MSNBC host concedes Biden stance on Georgia voting law not consistent: ‘Impossible to square his argument’avril 7, 2021
An MSNBC host noted Wednesday that President Biden appeared to flip-flop on his stance on sports boycotts in Georgia over the voting law that has outraged progressives, showing even liberal media outlets are faulting his position on the matter.
While he told ESPN last week that he would support Major League Baseball if it decided to move the All-Star Game, Biden later admitted The Masters golf tournament not being played in Georgia may hurt working folks who need the most help.
“To listen to the president speaking right there, it’s impossible to square his argument,” MSNBC’s Willie Geist said “Morning Joe” on Wednesday.
MLB eventually did move the All-Star Game out of Georgia after Biden compared the state’s new voting law to “Jim Crow” laws, which could lead to an estimated $100 million in lost economic benefit to the metro Atlanta area. Democrat Stacey Abrams, who has led the charge against the new law, said she was “disappointed” by MLB’s decision.
Biden has been hit by fact-checkers, including the Washington Post, for repeatedly claiming the Georgia law limits early voting hours.
Geist said after a week of backlash, Biden’s team realized that by supporting the league’s decision, it may be “hurting a bunch of the people we’re trying to protect in the country right now.”
MSNBC host Joe Scarborough also dinged MLB Commissioner Rob Manfred for the All-Star Game move while still being a member of Augusta National Golf Club, one of the most exclusive clubs in the world and home of The Masters. In making that point he found common cause with Sen. Marco Rubio, R-Fla., whom Scarborough has often criticized.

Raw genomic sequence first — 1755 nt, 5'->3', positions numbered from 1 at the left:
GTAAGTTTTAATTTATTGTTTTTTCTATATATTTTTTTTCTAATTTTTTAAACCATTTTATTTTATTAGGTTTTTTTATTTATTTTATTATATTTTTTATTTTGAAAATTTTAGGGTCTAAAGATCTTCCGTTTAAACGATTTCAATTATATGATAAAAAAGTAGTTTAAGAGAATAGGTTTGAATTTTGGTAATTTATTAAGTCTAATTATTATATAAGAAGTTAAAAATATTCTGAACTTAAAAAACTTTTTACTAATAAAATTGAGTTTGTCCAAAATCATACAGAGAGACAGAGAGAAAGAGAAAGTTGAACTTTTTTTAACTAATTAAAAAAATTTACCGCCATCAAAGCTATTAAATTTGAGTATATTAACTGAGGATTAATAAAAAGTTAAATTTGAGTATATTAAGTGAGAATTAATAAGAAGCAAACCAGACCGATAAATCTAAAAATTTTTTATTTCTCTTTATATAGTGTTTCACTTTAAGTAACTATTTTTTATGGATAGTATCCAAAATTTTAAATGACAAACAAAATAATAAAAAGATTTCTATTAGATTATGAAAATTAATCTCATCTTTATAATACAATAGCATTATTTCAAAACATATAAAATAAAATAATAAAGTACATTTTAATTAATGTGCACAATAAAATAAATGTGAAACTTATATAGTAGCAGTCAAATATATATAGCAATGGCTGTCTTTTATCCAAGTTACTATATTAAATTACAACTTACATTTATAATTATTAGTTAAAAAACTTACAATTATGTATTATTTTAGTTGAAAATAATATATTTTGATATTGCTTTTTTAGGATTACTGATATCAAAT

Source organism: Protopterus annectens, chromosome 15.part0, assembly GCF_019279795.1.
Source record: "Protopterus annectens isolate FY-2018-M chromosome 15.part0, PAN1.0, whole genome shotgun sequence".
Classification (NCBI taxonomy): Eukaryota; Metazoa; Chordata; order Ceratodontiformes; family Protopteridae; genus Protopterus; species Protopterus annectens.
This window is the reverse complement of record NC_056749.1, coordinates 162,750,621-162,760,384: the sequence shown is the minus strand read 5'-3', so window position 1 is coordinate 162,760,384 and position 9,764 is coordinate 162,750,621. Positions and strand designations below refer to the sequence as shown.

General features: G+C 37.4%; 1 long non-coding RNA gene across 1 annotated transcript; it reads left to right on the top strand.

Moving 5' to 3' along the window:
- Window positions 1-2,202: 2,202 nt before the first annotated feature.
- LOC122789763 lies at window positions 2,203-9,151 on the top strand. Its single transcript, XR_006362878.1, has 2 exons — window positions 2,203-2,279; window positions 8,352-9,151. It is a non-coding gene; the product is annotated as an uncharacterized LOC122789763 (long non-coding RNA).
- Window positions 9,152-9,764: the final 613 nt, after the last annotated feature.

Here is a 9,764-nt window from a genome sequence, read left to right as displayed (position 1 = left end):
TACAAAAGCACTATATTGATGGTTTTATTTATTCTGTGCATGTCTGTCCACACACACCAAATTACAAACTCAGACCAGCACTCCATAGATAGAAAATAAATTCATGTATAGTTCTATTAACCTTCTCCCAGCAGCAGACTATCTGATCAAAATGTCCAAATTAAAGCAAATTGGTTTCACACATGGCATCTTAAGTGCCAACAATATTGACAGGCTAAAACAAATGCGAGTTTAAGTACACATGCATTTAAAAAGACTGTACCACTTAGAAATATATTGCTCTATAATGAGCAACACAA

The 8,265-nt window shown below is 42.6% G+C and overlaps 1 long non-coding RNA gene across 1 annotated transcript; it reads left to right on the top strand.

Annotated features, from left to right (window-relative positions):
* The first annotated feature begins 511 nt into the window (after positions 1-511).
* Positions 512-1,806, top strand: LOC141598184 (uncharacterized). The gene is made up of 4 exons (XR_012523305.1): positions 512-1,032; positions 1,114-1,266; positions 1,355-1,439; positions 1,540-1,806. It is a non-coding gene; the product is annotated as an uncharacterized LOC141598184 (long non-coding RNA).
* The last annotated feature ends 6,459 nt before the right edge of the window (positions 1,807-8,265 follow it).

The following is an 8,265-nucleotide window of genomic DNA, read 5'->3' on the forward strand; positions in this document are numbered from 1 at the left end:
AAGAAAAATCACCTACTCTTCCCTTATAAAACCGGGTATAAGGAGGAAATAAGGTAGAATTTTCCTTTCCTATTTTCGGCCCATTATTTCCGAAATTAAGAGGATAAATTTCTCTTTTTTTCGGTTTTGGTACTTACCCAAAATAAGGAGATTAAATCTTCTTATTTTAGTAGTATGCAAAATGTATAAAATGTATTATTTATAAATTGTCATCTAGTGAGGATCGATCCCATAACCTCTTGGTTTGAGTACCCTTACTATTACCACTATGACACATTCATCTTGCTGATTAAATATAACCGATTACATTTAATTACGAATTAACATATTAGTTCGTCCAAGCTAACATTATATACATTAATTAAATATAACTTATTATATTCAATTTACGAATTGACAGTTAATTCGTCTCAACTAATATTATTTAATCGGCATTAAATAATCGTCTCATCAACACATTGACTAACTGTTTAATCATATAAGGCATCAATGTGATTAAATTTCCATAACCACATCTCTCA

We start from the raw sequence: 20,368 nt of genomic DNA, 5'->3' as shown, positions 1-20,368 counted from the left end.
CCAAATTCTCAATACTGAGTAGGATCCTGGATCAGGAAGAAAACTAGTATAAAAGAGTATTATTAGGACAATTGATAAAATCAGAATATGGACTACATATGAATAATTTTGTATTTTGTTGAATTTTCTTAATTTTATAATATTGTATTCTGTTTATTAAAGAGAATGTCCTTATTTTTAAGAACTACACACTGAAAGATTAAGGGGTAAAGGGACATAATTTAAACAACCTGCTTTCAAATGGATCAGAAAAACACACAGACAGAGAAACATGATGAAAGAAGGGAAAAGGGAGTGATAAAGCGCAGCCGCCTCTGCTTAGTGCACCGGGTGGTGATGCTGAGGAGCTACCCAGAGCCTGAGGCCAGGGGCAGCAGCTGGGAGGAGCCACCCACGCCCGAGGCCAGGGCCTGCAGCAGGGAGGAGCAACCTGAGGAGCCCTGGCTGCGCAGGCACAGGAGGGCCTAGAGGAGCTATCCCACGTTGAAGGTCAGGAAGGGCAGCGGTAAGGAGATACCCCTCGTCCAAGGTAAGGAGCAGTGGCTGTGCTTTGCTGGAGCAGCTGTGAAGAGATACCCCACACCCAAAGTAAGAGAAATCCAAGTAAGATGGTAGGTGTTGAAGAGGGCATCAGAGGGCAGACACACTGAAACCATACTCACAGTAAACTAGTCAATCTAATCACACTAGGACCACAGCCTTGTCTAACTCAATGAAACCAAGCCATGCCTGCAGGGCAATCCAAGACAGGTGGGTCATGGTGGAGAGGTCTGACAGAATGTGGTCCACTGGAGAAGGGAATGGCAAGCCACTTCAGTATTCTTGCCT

Geist shared another note on the MLB move – in some facets, Colorado has stricter voting laws than Georgia, although most citizens vote by mail in Colorado and counties automatically send registered voters mail-in ballots.
“This is a game the administration probably wishes they hadn’t played at this point, but here we are,” he said.
“A lot of people jumped the gun,” Scarborough added.
Augusta National chairman Fred Ridley has elected to not jump into the political fray, saying he didn’t believe his opinion should shape discussion on the legislation.
The Masters is the only one of the four major golf championships played in the same location every year.